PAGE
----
The pope also recalled that yesterday “we celebrated the liturgical commemoration of St Mary Magdalen, disciple of the Lord, who occupies a foremost place in the Gospels. St Luke included her among the women who followed Jesus after having been ‘cured of evil spirits and infirmities’, specifying that ‘seven demons had gone out’ of her (Lk 8:2). Mary Magdalen would later be present beneath the Cross, with the Mother of God and other women. She would be the one to discover, on the morning of the first day after Saturday, the empty sepulchre, where she remained in tears until the risen Jesus appeared to her (cfr Jn 20:11). The story of Mary of Màgdala brings us all back to a fundamental truth: the disciple of Christ is a person who, in the experience of human weakness, has the humility to ask him for help, is healed by Him and becomes committed to following Him closely, a witness to the power of His merciful love, stronger than sin and death.”
thanks to

St Charbel Makhluf

Monday is the feast of St Charbel (Sharbel) Makhluf,
ask his prayers for Lebanon

Youssef Antoun Makhlouf was born in 1828, in Bekaa Kafra (North Lebanon). He had a true Christian upbringing, which had given him a passion for prayer. Then he followed his two hermit uncles in the hermitage of the St Antonious Kozhaya monastery and was converted to monastic and hermetical life.
In 1851, he left his family village and headed for the Our Lady of Maifouk monastery to spend his first monastic year, and then he went to the St Maron monastery in Annaya, where he entered the Maronite Order, carrying the name Charbel, a name of one of the Antioch church martyrs of the second century. On November 1st. 1853, he exposed his ceremonial vows in St Maron’s monastery - Annaya. Then he completed his theological studies in the St Kobrianous and Justina monastery in Kfifan, Batroun.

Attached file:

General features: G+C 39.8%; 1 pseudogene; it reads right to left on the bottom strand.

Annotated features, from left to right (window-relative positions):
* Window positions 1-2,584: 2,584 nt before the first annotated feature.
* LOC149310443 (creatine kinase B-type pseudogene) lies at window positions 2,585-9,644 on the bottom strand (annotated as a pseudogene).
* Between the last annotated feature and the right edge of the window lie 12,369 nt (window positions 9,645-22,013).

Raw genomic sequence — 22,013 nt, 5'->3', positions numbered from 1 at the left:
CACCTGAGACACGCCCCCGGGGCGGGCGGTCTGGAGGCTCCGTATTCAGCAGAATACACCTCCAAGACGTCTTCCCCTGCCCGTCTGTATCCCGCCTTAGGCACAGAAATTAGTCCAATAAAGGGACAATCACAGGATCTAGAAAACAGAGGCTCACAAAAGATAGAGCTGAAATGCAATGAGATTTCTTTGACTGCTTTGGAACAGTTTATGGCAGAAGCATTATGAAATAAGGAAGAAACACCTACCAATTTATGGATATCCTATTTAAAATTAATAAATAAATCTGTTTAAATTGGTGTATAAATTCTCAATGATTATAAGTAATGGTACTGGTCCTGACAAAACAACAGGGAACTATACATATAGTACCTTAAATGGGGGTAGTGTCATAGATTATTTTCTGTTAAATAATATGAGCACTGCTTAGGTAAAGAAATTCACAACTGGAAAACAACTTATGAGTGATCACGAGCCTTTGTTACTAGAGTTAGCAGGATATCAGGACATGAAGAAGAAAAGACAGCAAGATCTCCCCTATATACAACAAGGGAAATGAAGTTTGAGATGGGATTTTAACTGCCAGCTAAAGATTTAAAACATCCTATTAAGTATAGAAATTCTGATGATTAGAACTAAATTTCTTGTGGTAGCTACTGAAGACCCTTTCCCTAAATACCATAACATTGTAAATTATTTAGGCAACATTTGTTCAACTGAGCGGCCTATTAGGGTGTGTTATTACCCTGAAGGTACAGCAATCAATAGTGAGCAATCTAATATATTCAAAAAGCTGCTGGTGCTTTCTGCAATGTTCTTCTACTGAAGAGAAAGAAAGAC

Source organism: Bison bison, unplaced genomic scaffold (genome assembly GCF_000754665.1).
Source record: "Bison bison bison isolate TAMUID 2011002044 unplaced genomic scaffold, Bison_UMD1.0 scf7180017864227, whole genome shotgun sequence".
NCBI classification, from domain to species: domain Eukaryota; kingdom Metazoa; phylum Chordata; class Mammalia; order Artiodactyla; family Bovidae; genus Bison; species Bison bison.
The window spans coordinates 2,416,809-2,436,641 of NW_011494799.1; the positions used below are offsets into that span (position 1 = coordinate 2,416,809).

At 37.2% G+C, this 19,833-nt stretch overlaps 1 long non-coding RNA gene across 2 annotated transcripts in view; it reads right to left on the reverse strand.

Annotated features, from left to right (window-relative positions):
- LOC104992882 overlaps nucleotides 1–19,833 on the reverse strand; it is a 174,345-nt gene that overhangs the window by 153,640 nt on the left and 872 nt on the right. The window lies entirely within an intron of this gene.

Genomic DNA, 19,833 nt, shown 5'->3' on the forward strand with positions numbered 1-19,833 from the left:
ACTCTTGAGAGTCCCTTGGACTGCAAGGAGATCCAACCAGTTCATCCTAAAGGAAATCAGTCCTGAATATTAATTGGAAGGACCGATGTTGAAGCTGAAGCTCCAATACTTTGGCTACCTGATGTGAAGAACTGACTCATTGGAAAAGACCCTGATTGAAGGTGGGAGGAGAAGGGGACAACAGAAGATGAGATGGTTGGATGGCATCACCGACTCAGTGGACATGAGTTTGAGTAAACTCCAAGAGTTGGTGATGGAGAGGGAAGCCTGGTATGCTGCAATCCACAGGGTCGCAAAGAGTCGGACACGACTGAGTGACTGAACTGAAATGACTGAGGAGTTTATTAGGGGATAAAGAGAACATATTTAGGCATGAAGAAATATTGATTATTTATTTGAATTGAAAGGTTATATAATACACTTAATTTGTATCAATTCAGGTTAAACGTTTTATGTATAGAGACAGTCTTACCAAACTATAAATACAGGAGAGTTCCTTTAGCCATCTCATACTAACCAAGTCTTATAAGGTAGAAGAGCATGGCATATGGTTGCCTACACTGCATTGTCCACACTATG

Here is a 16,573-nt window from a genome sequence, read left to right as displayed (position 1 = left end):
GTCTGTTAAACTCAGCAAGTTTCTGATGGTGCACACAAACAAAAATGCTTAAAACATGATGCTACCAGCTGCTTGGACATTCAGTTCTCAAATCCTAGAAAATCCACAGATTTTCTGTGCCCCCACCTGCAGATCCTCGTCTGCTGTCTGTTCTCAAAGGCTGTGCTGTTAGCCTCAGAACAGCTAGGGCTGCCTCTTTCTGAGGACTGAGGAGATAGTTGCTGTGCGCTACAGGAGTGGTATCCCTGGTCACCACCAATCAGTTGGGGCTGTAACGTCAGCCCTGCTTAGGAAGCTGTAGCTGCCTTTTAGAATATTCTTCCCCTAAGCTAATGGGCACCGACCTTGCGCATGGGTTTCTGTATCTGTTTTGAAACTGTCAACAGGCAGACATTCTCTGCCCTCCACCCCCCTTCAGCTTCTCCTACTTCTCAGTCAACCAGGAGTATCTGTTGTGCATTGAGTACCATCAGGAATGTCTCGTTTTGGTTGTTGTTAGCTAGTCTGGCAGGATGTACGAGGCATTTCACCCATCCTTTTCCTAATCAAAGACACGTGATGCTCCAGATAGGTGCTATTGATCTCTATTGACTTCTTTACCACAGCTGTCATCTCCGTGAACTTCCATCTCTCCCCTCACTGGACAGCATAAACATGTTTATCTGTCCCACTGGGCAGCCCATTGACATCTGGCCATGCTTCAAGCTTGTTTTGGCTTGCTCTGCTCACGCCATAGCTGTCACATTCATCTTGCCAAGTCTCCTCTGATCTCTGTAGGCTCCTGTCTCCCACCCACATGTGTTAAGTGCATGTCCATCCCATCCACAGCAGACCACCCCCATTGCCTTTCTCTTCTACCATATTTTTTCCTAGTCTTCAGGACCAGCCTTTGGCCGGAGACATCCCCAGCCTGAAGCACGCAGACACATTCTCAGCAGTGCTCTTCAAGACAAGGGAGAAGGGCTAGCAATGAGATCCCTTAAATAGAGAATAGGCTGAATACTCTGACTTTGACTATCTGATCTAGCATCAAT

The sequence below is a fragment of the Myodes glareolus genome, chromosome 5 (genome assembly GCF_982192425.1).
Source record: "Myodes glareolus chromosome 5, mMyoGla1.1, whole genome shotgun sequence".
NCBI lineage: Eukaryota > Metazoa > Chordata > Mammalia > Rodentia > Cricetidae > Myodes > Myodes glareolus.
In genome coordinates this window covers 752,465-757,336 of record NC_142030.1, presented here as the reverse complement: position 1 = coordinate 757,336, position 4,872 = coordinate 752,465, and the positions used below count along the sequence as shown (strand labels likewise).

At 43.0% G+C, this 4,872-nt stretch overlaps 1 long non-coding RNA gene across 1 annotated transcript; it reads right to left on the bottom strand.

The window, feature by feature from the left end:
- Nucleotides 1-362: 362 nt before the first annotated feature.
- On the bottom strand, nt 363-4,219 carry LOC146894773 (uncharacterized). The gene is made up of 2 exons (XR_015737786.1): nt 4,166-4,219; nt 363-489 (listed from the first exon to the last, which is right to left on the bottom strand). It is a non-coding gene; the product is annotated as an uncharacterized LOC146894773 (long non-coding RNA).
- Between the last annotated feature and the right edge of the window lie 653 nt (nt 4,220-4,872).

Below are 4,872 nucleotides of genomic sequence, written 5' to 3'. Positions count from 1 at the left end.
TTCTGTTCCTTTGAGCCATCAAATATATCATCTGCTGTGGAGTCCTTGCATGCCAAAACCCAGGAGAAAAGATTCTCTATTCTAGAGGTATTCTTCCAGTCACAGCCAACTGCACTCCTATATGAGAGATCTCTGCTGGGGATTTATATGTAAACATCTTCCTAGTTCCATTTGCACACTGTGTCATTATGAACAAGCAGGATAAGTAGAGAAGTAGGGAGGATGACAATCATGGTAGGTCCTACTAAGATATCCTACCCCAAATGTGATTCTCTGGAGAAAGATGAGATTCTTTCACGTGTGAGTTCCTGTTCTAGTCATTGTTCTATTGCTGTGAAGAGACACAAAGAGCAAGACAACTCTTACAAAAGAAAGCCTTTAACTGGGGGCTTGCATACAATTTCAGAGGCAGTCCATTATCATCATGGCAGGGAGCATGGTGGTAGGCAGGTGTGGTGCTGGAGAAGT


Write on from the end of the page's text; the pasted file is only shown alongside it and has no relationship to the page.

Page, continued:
He was ordained a priest in Bkerky, the Maronite Patriarchate, on July 23rd, 1859. He lived 16 years in the St Maron's monastery – Annaya. From there, he entered, on February 15th, 1875, the St Peter & Paul hermitage, which belongs to the monastery. He was a typical saint and hermit, who spent his time praying and worshipping. Rarely had he left the hermitage where he followed the way of the saintly hermits in prayers, life and practice.
St Charbel lived in the hermitage for 23 years. On December 16th, 1898 he was struck with an illness while performing the holy mass. He died on Christmas' eve, December 24th, 1898, and was buried in the St Maron monastery cemetery in Annaya.
Few months later, dazzling lights were seen around the grave. From there, his corpse, which had been secreting sweat and blood, was transferred into a special coffin. Hordes of pilgrims started swarming the place to get his intercession. And through this intercession, God blessed many people with recovery and spiritual graces.
In 1925, his beatification and canonization were proposed for declaration by Pope Pious XI. In 1950, the grave was opened in the presence of an official committee which included doctors who verified the soundness of the body. After the grave had been opened and inspected, the variety of healing incidents amazingly multiplied. A multitude of pilgrims from different religious facets started flocking to the Annaya monastery to get the saint's intercession.